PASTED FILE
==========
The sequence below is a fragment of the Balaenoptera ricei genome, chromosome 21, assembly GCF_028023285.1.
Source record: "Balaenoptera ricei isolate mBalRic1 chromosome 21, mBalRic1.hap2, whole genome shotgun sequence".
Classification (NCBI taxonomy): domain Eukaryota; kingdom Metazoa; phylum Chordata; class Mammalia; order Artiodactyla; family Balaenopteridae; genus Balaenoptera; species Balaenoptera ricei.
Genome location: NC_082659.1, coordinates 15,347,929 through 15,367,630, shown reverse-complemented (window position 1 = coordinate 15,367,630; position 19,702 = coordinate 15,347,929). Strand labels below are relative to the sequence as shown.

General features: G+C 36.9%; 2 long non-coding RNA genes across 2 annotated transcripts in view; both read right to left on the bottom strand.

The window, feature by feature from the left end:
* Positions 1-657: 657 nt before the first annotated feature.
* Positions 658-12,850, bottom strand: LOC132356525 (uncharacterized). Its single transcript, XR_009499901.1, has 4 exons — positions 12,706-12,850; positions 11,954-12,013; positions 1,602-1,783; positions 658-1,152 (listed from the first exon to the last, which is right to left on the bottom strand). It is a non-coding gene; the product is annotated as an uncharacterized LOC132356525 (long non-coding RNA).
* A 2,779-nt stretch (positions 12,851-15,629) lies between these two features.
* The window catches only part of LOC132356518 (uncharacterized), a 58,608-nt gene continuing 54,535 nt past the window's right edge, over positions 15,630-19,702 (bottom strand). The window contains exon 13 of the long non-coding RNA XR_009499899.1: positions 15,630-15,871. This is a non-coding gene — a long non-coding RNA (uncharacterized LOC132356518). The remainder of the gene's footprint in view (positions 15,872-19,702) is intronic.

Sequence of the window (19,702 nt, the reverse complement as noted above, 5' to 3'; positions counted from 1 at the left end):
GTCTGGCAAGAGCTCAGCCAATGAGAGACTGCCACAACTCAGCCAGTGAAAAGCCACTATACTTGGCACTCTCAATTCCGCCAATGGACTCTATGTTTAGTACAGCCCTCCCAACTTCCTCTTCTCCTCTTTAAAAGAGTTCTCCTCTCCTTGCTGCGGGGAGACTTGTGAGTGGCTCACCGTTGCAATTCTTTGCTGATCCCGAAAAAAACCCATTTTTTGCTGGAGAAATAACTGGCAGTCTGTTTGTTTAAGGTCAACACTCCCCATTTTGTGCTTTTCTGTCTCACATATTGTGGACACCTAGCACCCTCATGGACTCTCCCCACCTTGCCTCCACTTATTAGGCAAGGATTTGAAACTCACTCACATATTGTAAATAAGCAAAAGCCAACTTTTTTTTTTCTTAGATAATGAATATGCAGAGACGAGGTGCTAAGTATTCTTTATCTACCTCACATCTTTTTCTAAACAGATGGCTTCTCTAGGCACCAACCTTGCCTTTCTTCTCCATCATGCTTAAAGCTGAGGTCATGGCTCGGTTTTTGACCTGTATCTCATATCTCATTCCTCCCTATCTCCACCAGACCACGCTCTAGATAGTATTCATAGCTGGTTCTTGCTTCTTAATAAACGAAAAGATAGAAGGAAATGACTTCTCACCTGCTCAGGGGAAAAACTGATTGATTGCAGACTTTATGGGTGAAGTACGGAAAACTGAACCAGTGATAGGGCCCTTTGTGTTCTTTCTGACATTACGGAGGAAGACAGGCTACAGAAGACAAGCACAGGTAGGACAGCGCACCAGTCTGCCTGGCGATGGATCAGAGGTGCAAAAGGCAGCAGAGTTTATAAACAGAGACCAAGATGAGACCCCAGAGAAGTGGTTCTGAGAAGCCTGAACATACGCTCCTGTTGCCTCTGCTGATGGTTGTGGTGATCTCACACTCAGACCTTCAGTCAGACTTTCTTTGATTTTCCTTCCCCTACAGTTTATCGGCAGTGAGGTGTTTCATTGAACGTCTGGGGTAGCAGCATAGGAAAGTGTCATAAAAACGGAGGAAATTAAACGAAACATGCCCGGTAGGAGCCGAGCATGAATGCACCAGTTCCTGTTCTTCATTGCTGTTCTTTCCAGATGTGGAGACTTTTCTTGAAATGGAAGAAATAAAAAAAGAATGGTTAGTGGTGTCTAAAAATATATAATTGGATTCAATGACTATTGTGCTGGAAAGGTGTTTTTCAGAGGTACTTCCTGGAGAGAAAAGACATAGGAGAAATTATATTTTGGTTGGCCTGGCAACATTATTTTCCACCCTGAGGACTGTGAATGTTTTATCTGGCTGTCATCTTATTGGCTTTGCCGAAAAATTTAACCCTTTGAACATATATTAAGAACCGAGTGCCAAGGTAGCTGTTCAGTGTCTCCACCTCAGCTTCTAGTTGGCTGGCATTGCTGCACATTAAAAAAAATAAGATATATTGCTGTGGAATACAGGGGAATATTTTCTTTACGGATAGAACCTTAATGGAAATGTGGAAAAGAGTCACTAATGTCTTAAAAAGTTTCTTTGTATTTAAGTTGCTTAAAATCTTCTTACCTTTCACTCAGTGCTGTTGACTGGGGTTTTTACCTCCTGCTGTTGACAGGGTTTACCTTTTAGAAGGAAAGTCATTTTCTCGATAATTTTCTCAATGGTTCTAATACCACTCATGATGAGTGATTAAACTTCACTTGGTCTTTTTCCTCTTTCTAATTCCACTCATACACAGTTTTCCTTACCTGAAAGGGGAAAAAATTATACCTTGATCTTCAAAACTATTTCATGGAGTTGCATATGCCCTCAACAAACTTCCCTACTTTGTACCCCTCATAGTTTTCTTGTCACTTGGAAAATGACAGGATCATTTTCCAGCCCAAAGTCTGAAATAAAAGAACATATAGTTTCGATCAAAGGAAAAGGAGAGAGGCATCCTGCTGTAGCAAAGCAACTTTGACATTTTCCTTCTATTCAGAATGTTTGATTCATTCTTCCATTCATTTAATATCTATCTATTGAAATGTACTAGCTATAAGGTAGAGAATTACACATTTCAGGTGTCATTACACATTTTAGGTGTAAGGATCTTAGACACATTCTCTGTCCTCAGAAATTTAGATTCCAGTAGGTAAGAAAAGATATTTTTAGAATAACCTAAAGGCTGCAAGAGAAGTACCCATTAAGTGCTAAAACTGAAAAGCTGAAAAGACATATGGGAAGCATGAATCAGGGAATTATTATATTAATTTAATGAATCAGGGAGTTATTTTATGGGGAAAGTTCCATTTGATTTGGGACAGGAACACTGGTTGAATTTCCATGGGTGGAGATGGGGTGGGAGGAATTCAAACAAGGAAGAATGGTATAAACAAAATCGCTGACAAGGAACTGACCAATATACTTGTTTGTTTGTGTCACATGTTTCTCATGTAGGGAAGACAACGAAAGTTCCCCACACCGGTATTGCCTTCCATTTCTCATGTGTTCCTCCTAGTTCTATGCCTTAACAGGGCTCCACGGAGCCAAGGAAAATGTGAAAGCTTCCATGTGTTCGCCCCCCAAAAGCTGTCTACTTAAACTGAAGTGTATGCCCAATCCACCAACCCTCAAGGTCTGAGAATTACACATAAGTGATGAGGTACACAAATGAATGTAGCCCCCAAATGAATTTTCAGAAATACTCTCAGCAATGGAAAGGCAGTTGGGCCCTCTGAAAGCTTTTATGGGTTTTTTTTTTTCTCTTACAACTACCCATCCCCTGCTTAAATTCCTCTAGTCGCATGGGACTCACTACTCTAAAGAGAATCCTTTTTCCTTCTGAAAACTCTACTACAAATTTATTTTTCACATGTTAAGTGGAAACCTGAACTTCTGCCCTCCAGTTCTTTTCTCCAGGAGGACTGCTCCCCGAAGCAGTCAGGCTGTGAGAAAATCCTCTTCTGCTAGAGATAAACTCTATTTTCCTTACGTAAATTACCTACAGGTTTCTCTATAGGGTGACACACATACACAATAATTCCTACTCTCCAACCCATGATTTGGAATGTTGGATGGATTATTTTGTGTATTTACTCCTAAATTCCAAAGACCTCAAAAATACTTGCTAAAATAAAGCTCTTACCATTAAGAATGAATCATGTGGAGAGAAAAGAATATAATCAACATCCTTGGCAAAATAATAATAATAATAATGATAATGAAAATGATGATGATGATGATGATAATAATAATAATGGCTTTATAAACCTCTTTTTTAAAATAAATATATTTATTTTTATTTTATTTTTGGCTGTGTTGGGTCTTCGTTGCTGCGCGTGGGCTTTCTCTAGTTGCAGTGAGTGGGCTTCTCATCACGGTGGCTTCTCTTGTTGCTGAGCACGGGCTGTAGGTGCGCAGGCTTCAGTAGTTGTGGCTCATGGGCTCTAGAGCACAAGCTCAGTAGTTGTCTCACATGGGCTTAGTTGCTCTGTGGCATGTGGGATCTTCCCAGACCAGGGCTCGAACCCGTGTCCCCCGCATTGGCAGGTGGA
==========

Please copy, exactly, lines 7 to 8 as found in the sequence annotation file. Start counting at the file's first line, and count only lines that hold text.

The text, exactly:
* Positions 1-657: 657 nt before the first annotated feature.
* Positions 658-12,850, bottom strand: LOC132356525 (uncharacterized). Its single transcript, XR_009499901.1, has 4 exons — positions 12,706-12,850; positions 11,954-12,013; positions 1,602-1,783; positions 658-1,152 (listed from the first exon to the last, which is right to left on the bottom strand). It is a non-coding gene; the product is annotated as an uncharacterized LOC132356525 (long non-coding RNA).